Bellingen Riverwatch data results supports the findings from the Bellinger and Kalang River Eco Health Report Card (2011) and the Bellinger River Health Plan (2010) and tells us that there are elevated nutrient levels in the river, particularly phosphate, and low Dissolved Oxygen levels. Phosphorus is a naturally occurring nutrient that originates from plant and animal matter, and is applied as fertilizer to increase plant growth in agriculture. Dissolved oxygen is a measure of the availability of oxygen to aquatic life. The amount of oxygen in the water regulates the distribution, activity, movement, and behavior of all aquatic animals.
From Bellingen Riverwatch data to date, we can see elevated Available Phosphate levels presenting in the Upper Bellinger River, Upper Kalang River, Upper Never Never River and Rosewood River. Low Dissolved Oxygen levels are presenting at sites in the Upper Bellinger River, on the Rosewood RIver and Spicketts Creek, and at all of our testing sites on the Kalang River and Never Never River. In the Bellinger and Kalang River Eco Health Report Card (2011), the Bellinger River received a B- mark, and the Kalang River received a C+ mark.
When interpreting data, we have used the ANZECC Water Quality Guidelines for a healthy lowlands river system. The graphs below show the Dissolved Oxygen and Available Phosphates data across the Bellinger and Kalang catchments July 2017 to March 2019. A current data spreadsheet with our raw data to date is also available at www.ozgreen.org/br_data.
How to read our graphs
We have used a box and whisker plot to represent the complete data set from July 2017 to present. This plot style is commonly used to show key parameters regarding data sets. The maximum and minimum are represented via the whiskers and the box is showing average data and the median.
Phosphates are the essential plant and animal nutrient that occurs naturally in very low levels in Australian soils. The ANZECC Water Quality Trigger Values for Available Phosphates for moderately disturbed ecosystems for Lowland Rivers is 0.02mg/L.
The graph below shows the Available Phosphate data across the Bellinger River, Kalang River, Never Never River, Rosewood River and Spicketts Creek from July 2017 to March 2019.
Sites that are regularly failing to meet ANZECC guidelines for a Healthy River System for Available Phosphates are B2, B2.1, B3, B4, B5, K1.2, NN1.2, and R1.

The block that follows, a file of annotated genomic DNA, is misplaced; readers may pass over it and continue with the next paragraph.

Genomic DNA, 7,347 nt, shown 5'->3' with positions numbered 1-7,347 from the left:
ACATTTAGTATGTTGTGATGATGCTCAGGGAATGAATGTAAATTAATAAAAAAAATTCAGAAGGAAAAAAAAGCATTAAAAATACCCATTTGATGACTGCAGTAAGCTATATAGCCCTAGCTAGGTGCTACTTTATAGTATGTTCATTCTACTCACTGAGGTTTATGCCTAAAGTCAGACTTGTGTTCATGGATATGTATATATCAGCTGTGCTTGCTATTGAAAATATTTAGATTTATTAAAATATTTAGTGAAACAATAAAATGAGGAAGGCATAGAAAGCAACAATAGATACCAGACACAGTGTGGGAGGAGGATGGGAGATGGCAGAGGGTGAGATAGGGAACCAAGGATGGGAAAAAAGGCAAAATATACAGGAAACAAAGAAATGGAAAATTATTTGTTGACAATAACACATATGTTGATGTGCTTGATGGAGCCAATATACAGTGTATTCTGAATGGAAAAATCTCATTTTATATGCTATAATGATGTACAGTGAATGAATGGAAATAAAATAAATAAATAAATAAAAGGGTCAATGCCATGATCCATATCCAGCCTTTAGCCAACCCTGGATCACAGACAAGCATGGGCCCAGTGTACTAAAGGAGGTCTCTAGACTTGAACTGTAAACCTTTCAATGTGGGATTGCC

Frequent occurrence of results above 0.02mg/L could be harmful to aquatic ecosystems and increases the likelihood of impacts on waterways such as an abundance of algae and aquatic weeds which out-compete native plants; waterways choked with vegetation; increased biochemical oxygen demand; reduced dissolved oxygen; reduced plant and animal diversity; blue-green algal blooms; and eutrophication.
Possible causes of results outside these values include agricultural fertilisers, sewage, sediments from erosion, faeces from feedlots, dairies and pets, phosphate-based detergents, decaying plant material and industrial waste.
Scientists from the NSW Office of Environment and Heritage are carrying out a comprehensive bi-annual water quality and macroinvertebrate surveys (reports due early 2019) which will help identify the causes of elevated phosphate and nitrate levels.
The ANZECC Water Quality Values for Dissolved Oxygen for moderately disturbed ecosystems for Lowland Rivers (less than 150m elevation) is between 85% and 110% saturation.
The graph below shows the Dissolved Oxygen data across the Bellinger River, Kalang River, Never Never River, Rosewood River and Spicketts Creek from July 2017 to March 2019.
Sites that are regularly failing to meet ANZECC Guidelines for a healthy river system for Dissolved Oxygen are B1, B2.1, B4, B5, K1, K1.1, K1.2, K2, K3, K4, NN1, NN1.1, NN1.2, NN1.3, NN2, R1 and S1.
Results outside the guidelines could be harmful to ecosystems. Anything below 85% is a threat to aquatic life and the macroinvertebrates that our turtles love to eat. Potential impacts outside ANZECC trigger values include lack of oxygen to support aquatic plant and animal life and fish kills.
Monitoring Dissolved Oxygen levels is very important as the Bellingen River Snapping Turtle (BRST) is able to supplement its oxygen uptake through cloacal (bum) breathing, reducing its need to come to the water surface to breathe.
Possible causes of reduced oxygen levels in the river include low flow, stagnant water, organic waste such as sewage, fertiliser run-off and excessive algal growth in the waterway. Micro-organisms use the oxygen as they break down the organic matter.
Monthly River Health Snapshots
- March 2019
Our current raw data spreadsheet is available here.